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Sven G. Nilsson
Lund University
126Publications
39H-index
4,731Citations
Publications 126
Newest
Published on Nov 1, 2018in Journal of Animal Ecology 4.46
Anders Pape Møller120
Estimated H-index: 120
(Université Paris-Saclay),
Javier Balbontín19
Estimated H-index: 19
(University of Seville)
+ 30 AuthorsAnna Dubiec13
Estimated H-index: 13
(Museum and Institute of Zoology)
Co-existence between great tits Parus major and blue tits Cyanistes caeruleus, but also other hole nesting taxa, constitutes a classic example of species co-occurrence resulting in potential interference and exploitation competition for food and for breeding and roosting sites. However, the spatial and temporal variation in co-existence and its consequences for competition remain poorly understood. 2.We used an extensive database on reproduction in nest boxes by great and blue tits based on 87 s...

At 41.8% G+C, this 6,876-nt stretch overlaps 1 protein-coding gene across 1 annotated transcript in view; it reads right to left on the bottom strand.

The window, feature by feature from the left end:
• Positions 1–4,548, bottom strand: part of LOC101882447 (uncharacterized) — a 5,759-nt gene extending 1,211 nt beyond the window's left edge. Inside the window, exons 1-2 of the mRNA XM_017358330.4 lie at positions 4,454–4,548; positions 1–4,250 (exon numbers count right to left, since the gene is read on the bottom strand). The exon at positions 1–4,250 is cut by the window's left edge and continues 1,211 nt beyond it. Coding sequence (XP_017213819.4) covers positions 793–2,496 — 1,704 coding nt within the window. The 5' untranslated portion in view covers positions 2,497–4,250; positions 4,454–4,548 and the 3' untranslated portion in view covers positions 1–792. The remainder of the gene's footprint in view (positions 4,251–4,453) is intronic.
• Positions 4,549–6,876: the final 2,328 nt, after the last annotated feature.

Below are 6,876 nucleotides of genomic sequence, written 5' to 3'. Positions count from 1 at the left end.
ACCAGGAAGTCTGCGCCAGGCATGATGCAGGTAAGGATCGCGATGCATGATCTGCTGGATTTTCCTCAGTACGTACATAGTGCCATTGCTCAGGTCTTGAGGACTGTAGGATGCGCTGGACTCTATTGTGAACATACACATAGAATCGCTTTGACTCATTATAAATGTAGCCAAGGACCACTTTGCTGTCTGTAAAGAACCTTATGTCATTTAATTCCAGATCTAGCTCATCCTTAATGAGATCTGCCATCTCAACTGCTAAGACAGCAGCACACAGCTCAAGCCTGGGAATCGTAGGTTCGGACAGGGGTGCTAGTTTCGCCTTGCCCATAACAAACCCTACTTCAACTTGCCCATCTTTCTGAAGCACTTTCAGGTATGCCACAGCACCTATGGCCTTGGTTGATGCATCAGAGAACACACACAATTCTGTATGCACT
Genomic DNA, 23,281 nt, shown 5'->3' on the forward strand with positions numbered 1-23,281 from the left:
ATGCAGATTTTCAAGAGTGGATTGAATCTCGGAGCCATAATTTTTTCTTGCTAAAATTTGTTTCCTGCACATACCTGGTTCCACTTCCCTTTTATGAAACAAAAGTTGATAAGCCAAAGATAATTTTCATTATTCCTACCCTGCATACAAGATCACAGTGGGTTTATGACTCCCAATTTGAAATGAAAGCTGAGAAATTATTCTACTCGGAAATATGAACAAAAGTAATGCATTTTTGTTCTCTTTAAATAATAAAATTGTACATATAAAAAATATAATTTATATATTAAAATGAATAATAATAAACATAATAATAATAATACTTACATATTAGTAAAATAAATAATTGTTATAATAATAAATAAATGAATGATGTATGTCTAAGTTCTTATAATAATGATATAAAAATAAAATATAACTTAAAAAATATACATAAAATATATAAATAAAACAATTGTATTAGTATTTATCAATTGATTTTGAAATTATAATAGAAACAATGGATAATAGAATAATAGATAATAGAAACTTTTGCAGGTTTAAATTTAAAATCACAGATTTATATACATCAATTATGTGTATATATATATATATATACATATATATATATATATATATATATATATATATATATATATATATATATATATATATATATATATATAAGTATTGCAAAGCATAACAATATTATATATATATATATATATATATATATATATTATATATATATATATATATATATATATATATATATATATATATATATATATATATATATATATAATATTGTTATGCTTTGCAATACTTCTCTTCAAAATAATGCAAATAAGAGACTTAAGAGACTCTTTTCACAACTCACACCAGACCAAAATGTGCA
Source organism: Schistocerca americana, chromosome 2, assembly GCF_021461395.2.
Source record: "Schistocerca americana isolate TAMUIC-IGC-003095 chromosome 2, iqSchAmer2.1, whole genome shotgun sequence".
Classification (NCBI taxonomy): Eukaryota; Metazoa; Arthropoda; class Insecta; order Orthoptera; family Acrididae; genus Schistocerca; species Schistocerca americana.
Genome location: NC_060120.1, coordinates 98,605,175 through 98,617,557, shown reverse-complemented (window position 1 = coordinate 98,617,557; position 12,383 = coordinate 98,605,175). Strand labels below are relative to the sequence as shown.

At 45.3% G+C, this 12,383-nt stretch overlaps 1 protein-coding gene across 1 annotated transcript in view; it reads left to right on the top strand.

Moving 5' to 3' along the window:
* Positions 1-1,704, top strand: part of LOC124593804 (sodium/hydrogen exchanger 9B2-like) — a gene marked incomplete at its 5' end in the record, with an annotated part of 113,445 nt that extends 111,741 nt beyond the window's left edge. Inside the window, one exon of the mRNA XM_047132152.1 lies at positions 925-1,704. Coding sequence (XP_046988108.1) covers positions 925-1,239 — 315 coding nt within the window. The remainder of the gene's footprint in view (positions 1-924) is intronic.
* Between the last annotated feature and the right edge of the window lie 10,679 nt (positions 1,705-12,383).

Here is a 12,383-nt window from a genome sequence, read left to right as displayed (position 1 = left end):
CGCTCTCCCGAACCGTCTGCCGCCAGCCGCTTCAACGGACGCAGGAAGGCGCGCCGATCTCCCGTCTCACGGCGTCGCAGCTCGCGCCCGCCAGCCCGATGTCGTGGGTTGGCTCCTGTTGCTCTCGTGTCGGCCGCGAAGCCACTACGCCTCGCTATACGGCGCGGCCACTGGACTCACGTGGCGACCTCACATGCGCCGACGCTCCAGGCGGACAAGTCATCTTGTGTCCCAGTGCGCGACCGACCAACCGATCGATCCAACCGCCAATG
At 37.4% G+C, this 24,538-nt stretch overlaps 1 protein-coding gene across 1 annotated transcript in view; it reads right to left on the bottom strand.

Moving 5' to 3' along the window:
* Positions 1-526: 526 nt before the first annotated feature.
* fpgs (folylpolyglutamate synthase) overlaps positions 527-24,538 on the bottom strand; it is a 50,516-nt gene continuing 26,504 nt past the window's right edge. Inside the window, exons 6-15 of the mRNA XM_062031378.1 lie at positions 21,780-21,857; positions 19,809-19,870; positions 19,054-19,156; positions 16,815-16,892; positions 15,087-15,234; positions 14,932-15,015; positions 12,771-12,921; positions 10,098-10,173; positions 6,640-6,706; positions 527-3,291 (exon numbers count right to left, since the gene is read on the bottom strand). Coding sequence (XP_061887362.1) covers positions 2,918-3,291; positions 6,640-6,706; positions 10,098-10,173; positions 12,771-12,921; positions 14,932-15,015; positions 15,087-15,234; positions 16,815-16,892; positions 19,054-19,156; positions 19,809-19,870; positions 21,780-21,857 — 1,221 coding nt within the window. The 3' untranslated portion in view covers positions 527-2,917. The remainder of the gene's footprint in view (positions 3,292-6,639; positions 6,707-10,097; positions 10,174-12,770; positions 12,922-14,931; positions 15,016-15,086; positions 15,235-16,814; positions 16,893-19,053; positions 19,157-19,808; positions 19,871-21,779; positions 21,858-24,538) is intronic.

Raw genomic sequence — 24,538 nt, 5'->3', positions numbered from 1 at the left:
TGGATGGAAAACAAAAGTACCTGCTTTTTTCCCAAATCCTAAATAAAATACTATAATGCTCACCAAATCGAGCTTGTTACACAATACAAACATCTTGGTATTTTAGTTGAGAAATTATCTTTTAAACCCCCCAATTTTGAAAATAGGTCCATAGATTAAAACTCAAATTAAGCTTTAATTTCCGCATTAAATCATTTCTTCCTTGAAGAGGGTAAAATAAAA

1 Citations Source Cite
Published on Jan 1, 2017in Ecology and Evolution 2.34
Lawrence N. Hudson16
Estimated H-index: 16
(Natural History Museum),
Tim Newbold21
Estimated H-index: 21
(University College London)
+ 511 AuthorsDominic J. Bennett6
Estimated H-index: 6
(Imperial College London)
The PREDICTS project—Projecting Responses of Ecological Diversity In Changing Terrestrial Systems (www.predicts.org.uk)—has collated from published studies a large, reasonably representative database of comparable samples of biodiversity from multiple sites that differ in the nature or intensity of human impacts relating to land use. We have used this evidence base to develop global and regional statistical models of how local biodiversity responds to these measures. We describe and make freely ...